Reinforcement Learning with Multi Arm Bandit (Part 2)

Let make the problem a little bit more….complex!

Recap

This is in continuation of the original post, I highly recommend to go through it first, where we understood the intuition of multi arm bandit and tried to apply e-greedy algorithms to solve a representative problem. But the world isn’t that simple. There are some factors, introducing which, the problem changes completely and the solution has to be redefined. We will pick where we left, introduce new problem, show how our beloved algorithm fails and try to build intuition of what might help in the case.

Non-stationary problems

If we recall the problem in the first post, we had defined some portals with fixed reward distribution and tried to bring our estimated action value closer to the expected action value or reward distribution. Now the bulk of the definitions remains same, but we will just tweak the part of fixed reward distribution. In the original problem, we defined a reward distribution function whose values were not changing throughout the process, but what if they are? What if expected action value is not constant? In terms of the Home portal game, what if the a home portal is slowly becoming an ocean one or vice versa or just fluctuating enough to cause major confusion. In this case, will our simple e-greedy algorithm work? Well, lets try to find out.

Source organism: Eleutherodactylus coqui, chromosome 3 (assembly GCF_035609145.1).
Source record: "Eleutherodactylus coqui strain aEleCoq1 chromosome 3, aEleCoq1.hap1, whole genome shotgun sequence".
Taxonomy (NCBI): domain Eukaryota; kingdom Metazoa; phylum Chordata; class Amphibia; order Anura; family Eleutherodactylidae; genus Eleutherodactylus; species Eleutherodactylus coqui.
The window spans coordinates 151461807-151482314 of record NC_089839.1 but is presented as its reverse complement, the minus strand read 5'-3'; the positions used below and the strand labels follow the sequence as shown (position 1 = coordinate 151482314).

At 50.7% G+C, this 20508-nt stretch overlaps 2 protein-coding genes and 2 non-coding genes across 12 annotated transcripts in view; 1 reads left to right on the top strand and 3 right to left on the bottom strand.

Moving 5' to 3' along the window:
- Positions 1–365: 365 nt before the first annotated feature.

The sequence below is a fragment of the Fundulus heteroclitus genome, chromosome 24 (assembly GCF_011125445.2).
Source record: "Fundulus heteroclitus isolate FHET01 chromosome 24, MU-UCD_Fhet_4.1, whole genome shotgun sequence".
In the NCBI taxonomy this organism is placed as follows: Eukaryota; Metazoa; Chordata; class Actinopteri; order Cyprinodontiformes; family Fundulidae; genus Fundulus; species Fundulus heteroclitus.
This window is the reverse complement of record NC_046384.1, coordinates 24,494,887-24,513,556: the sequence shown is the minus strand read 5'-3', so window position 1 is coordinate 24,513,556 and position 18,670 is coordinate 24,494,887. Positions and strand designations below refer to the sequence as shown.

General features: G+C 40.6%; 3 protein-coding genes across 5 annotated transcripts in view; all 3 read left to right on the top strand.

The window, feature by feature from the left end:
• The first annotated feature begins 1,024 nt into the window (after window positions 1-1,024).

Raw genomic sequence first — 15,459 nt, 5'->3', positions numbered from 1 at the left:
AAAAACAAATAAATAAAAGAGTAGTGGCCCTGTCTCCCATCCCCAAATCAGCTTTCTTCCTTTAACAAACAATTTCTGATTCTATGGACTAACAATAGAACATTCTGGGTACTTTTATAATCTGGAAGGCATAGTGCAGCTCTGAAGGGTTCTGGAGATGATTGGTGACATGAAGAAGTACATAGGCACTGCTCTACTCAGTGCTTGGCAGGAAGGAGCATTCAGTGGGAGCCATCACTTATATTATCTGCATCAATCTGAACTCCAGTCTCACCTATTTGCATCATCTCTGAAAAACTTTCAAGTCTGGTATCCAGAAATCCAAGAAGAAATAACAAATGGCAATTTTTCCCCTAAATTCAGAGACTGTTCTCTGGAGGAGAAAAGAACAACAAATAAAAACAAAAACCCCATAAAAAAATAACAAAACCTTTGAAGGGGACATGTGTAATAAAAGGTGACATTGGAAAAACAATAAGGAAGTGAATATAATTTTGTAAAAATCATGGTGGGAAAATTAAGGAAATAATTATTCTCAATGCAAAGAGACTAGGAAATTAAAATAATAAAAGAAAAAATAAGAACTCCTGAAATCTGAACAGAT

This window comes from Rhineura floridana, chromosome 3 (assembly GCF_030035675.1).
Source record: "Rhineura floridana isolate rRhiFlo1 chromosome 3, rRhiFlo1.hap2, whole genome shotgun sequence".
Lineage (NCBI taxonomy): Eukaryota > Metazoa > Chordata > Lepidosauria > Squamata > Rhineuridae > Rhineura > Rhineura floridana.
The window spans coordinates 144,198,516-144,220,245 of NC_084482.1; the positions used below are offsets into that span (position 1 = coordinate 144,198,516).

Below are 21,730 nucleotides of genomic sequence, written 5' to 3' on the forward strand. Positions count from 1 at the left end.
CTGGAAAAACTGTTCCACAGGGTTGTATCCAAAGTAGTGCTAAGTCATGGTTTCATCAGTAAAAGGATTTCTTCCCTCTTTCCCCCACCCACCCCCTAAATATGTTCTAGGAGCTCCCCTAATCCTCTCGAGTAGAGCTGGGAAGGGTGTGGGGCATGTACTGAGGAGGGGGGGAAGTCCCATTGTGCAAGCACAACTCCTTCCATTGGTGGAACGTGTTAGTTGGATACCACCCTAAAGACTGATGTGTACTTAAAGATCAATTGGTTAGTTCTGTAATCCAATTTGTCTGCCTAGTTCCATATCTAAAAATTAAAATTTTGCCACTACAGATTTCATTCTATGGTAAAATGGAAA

First, on running original code to generate the optimal action selection percentage, our plot is as expected, even with increasing the steps to 10k, the epsilon value of 0.01 is out-performing the contrast setting of e = 0 or 1. And the performance is constant, with no sign of decrease in future.

Stationary Problem: e-greedy algorithm performance; increased the steps to 10kNow, we need a slight modification to transform the stationary problem to non-stationary. As per the definition, the reward distribution is subject to change. Lets define the term of change, say after each step, and by a normal distribution with mean 0 and deviation of 0.01. So after each step, we will compute random numbers based on the defined normal distribution and add it to the previous expected action value. Now this will be the new reward distribution. This could be easily done adding few lines to the original code, and then we can compute the latest optimal action selection percentage.

define a function to update the expected_action_value

def update_expected_action_value(expected_action_value):
expected_action_value += np.random.normal(0, 0.01, arms)
return(expected_action_value)# inside the multi_arm_bandit_problem function add,
estimate_action_value = update_estimate_action_value(estimate_action_value)Non-Stationary Problem: e-greedy algorithm performance decreasing after initial peaksWell on comparing, we could say the performance of the e-greedy algorithms started decreasing after a certain period. Note, even though e=0.01 is still showing good results, but this drastic decrease in performance is visible even by a slight random increment (0.01 deviation), what if the change factor was of higher magnitude? Well as it turn out the decrease would have been more prominent. The question to ask is, what could have been the issue here?

Estimation of reward distribution

Lets try to recall the estimation function of the true reward distribution, it goes something like this,

Estimation formulation chosen for stationary problemswhere,

  1. The first equation gives the formula for the estimated reward value at t which is a simple average of all the rewards we received till time step t-1
  2. The second equation is just a nice way of writing the same thing. Saying the estimation for n+1 step will be average of all the rewards till step n